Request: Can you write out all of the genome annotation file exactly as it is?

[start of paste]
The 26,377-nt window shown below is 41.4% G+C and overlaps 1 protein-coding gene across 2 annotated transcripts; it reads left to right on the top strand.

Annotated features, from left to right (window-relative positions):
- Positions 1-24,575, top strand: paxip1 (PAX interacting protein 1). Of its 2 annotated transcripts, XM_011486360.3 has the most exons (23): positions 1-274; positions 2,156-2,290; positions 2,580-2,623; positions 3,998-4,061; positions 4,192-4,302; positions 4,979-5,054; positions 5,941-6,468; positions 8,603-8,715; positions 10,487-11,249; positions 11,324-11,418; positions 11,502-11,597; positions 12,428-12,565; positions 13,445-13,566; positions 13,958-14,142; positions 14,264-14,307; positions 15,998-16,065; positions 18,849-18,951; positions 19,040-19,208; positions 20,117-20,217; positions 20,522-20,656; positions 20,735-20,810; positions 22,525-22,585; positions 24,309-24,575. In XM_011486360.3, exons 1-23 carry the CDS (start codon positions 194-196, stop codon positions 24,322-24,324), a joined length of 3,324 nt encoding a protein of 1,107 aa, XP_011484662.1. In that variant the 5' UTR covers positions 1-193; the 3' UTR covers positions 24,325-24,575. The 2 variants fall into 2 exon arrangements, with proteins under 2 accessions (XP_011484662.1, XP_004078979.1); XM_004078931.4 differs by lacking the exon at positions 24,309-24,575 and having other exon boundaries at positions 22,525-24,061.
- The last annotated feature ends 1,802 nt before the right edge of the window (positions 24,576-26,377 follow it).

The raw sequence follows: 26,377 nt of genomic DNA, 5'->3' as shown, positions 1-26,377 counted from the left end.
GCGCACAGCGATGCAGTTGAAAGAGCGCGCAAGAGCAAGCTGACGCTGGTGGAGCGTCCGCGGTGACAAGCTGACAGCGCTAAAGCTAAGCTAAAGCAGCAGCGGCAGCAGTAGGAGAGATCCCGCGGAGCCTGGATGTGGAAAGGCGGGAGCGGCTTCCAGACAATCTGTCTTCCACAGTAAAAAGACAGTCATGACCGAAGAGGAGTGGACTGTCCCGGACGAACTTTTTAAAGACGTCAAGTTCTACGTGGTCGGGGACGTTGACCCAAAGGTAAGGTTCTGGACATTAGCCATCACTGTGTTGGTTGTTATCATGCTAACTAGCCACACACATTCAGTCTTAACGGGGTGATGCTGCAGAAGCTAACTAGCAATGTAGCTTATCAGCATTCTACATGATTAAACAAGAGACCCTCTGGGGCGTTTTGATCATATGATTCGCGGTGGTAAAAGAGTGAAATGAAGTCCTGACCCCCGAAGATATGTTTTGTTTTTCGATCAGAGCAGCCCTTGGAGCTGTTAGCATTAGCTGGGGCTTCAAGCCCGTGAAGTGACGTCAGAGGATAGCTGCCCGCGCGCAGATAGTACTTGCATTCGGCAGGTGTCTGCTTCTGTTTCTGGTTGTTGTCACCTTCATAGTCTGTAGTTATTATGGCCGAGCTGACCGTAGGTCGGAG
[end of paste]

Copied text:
The 26,377-nt window shown below is 41.4% G+C and overlaps 1 protein-coding gene across 2 annotated transcripts; it reads left to right on the top strand.

Annotated features, from left to right (window-relative positions):
- Positions 1-24,575, top strand: paxip1 (PAX interacting protein 1). Of its 2 annotated transcripts, XM_011486360.3 has the most exons (23): positions 1-274; positions 2,156-2,290; positions 2,580-2,623; positions 3,998-4,061; positions 4,192-4,302; positions 4,979-5,054; positions 5,941-6,468; positions 8,603-8,715; positions 10,487-11,249; positions 11,324-11,418; positions 11,502-11,597; positions 12,428-12,565; positions 13,445-13,566; positions 13,958-14,142; positions 14,264-14,307; positions 15,998-16,065; positions 18,849-18,951; positions 19,040-19,208; positions 20,117-20,217; positions 20,522-20,656; positions 20,735-20,810; positions 22,525-22,585; positions 24,309-24,575. In XM_011486360.3, exons 1-23 carry the CDS (start codon positions 194-196, stop codon positions 24,322-24,324), a joined length of 3,324 nt encoding a protein of 1,107 aa, XP_011484662.1. In that variant the 5' UTR covers positions 1-193; the 3' UTR covers positions 24,325-24,575. The 2 variants fall into 2 exon arrangements, with proteins under 2 accessions (XP_011484662.1, XP_004078979.1); XM_004078931.4 differs by lacking the exon at positions 24,309-24,575 and having other exon boundaries at positions 22,525-24,061.
- The last annotated feature ends 1,802 nt before the right edge of the window (positions 24,576-26,377 follow it).

The raw sequence follows: 26,377 nt of genomic DNA, 5'->3' as shown, positions 1-26,377 counted from the left end.
GCGCACAGCGATGCAGTTGAAAGAGCGCGCAAGAGCAAGCTGACGCTGGTGGAGCGTCCGCGGTGACAAGCTGACAGCGCTAAAGCTAAGCTAAAGCAGCAGCGGCAGCAGTAGGAGAGATCCCGCGGAGCCTGGATGTGGAAAGGCGGGAGCGGCTTCCAGACAATCTGTCTTCCACAGTAAAAAGACAGTCATGACCGAAGAGGAGTGGACTGTCCCGGACGAACTTTTTAAAGACGTCAAGTTCTACGTGGTCGGGGACGTTGACCCAAAGGTAAGGTTCTGGACATTAGCCATCACTGTGTTGGTTGTTATCATGCTAACTAGCCACACACATTCAGTCTTAACGGGGTGATGCTGCAGAAGCTAACTAGCAATGTAGCTTATCAGCATTCTACATGATTAAACAAGAGACCCTCTGGGGCGTTTTGATCATATGATTCGCGGTGGTAAAAGAGTGAAATGAAGTCCTGACCCCCGAAGATATGTTTTGTTTTTCGATCAGAGCAGCCCTTGGAGCTGTTAGCATTAGCTGGGGCTTCAAGCCCGTGAAGTGACGTCAGAGGATAGCTGCCCGCGCGCAGATAGTACTTGCATTCGGCAGGTGTCTGCTTCTGTTTCTGGTTGTTGTCACCTTCATAGTCTGTAGTTATTATGGCCGAGCTGACCGTAGGTCGGAG